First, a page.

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SPIE and OSA Honor Achievements of Dr. Arthur H. Guenther

Societies rename Congressional Fellowship 'Arthur H. Guenther Congressional Fellowship Program'

By Stacey Crockett

Bellingham, WA-June 21, 2007-The Optical Society of America (OSA) and SPIE are pleased to announce the renaming of their jointly sponsored Congressional Fellowship program to the Arthur H. Guenther Congressional Fellowship Program. The new name honors the achievements and contributions of the late Dr. Arthur Guenther, who was a University of New Mexico (UNM) professor and fellow of both societies.

Art was a tireless advocate for the optics and photonics community for nearly 50 years," said OSA President Joseph Eberly. "This program merits Art's name because it embraces the many qualities he demonstrated throughout his professional career as a leader, educator, champion of science and a voice for OSA and SPIE both in Congress and to the general public."

Guenther, who passed away in April, was a research professor of electrical and computer engineering, as well as physics and astronomy, in the Center for High Technology Materials at UNM. Prior to that position, Guenther served with the United States Air Force for 31 years. He also held positions at both Los Alamos and Sandia National Labs, during which he served as a science advisor to the governor of New Mexico.

Guenther authored more than 350 scientific publications and was the editor of several books on applied optics and engineering. He was the recipient of numerous awards, including the Meritorious and Distinguished Executive Rank Awards from the President of the United States. He received countless accolades from professional societies, including OSA's David Richardson Medal and SPIE's Director's Award. He also served as president of the International Commission for Optics under the International Council of Scientific Unions (ICSU), which represents 45 nations and territories worldwide.

Guenther's many advisory roles included service in long-range planning, science and technology policy, management, technical education, technology commercialization and consortial research and development activities. His most recent focus was optics and photonics education while he continued his aforementioned advisory roles to the U.S. Government and the private sector.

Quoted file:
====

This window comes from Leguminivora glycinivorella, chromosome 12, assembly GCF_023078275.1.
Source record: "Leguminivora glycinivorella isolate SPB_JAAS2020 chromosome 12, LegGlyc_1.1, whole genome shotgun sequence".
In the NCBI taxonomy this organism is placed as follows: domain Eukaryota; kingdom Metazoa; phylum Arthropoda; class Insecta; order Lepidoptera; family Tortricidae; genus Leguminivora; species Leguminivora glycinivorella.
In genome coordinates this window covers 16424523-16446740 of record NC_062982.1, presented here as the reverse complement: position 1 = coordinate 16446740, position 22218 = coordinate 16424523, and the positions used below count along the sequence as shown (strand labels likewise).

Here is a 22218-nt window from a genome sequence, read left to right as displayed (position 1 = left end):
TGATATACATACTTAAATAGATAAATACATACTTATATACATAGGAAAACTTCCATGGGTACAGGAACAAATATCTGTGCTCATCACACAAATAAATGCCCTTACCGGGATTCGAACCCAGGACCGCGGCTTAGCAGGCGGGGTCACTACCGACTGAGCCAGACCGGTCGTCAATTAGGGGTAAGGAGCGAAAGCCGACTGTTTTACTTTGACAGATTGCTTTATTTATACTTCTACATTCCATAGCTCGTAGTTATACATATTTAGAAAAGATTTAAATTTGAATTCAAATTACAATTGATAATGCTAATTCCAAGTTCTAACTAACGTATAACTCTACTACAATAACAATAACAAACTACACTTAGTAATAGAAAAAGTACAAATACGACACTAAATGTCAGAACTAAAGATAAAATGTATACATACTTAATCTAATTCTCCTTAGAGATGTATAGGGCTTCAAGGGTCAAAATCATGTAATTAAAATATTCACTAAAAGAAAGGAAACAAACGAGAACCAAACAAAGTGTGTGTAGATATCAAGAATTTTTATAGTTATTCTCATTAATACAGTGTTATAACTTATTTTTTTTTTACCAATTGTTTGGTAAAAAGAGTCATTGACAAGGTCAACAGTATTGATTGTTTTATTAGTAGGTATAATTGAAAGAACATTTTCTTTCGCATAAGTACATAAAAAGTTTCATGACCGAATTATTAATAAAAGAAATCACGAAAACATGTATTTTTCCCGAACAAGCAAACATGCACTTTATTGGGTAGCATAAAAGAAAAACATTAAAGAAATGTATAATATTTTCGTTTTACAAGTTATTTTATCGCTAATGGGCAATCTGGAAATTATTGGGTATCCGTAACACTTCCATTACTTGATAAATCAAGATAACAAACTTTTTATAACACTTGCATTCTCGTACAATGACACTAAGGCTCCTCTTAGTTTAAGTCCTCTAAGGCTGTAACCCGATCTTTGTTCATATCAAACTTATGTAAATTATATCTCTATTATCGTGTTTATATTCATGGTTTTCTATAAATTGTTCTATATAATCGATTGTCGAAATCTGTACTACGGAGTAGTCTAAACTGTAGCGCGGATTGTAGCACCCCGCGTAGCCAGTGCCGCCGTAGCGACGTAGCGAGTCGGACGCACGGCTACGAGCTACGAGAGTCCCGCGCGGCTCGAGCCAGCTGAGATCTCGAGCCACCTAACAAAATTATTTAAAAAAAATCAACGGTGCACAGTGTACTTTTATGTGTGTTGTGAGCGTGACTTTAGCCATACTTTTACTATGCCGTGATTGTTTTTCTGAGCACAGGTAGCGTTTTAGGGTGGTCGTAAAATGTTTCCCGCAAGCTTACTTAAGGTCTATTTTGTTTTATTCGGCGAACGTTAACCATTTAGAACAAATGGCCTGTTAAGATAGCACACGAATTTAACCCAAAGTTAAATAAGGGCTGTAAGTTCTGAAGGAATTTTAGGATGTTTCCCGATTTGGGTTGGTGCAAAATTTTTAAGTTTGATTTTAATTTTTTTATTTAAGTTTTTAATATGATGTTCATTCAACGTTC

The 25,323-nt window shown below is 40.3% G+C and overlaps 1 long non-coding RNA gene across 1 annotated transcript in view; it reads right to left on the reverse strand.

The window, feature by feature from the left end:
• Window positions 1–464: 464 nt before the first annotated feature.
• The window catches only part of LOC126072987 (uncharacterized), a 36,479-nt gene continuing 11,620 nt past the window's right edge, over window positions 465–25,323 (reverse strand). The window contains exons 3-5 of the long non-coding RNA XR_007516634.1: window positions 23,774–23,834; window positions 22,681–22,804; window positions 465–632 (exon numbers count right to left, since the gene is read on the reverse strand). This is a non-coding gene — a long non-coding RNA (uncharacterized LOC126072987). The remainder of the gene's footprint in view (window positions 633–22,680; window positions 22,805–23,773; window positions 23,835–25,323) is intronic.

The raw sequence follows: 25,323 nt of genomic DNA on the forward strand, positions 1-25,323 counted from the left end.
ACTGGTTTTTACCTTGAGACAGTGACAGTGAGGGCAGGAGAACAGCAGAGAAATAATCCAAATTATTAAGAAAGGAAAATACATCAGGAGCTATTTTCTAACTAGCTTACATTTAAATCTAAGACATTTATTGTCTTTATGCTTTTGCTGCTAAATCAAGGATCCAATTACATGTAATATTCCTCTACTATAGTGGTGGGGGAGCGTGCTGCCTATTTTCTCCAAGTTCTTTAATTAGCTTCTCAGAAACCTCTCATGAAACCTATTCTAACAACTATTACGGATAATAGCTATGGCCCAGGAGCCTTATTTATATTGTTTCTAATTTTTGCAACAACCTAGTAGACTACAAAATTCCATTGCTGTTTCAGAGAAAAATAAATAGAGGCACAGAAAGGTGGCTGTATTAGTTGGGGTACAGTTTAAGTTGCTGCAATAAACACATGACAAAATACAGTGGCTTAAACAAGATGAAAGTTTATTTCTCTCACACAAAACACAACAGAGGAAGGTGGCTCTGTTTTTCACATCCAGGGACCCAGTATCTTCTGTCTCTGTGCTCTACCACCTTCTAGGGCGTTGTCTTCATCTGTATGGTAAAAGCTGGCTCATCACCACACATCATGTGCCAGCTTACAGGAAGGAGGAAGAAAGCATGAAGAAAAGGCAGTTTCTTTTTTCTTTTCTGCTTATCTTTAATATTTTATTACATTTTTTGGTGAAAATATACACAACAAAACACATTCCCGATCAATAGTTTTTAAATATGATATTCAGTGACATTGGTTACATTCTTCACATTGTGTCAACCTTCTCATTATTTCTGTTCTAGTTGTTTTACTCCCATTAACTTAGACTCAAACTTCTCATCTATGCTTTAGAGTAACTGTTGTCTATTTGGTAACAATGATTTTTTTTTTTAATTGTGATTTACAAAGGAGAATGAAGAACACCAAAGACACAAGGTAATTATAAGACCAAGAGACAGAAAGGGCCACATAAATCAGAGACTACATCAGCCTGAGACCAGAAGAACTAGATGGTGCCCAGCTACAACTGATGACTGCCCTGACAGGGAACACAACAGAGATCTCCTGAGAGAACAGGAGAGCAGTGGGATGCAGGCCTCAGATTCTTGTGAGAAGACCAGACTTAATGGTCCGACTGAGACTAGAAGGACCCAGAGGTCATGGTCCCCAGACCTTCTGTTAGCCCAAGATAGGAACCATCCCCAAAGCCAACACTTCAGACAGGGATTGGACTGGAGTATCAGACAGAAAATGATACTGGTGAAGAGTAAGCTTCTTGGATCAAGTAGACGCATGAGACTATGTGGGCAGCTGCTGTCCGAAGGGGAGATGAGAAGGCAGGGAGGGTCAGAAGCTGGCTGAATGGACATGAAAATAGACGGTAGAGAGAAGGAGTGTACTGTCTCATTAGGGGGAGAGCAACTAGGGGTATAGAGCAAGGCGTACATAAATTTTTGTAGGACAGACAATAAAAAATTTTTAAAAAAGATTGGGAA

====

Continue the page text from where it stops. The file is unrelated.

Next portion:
The OSA/SPIE Congressional Fellowship program was established in 1999. Congressional Fellowships are designed to provide a unique public policy learning experience, demonstrate the value of science-government interaction and bring technical backgrounds and external perspectives to the decision-making process in Congress. Fellows spend one year working as special legislative assistants on the staffs of Members of Congress or congressional committees. This program, along with many more fellowship programs, is facilitated by the American Association for the Advancement of Science.

"Just as Art did, Congressional Fellows choose a unique path in their careers-one that combines an uncommon blend of scientific expertise and awareness of the public good," said SPIE President Brian Culshaw. "This is clearly the 'path less traveled,' one that requires enthusiasm, talent and courage to be successful. Art is a role model for the men and women who follow that path of scientific excellence and public service."

About SPIE
is an international society advancing an interdisciplinary approach to the science and application of light. Serving the interests of its more than 188,000 active constituents representing 138 different countries, SPIE acts as a catalyst for collaboration among technical disciplines for information exchange, continuing education, publishing opportunities, patent precedent, and career and professional growth. As the organizer and sponsor of approximately 26 major conferences and education programs annually in North America, Europe, Asia, and the South Pacific, SPIE provides publishing, speaking, and learning opportunities on emerging technologies. For more information, visit SPIE.org.

About OSA
Uniting more than 70,000 professionals from 134 countries, the Optical Society of America (OSA) brings together the global optics community through its programs and initiatives. Since 1916 OSA has worked to advance the common interests of the field, providing educational resources to the scientists, engineers and business leaders who work in the field by promoting the science of light and the advanced technologies made possible by optics and photonics. OSA publications, events, technical groups and programs foster optics knowledge and scientific collaboration among all those with an interest in optics and photonics. For more information, visit www.osa.org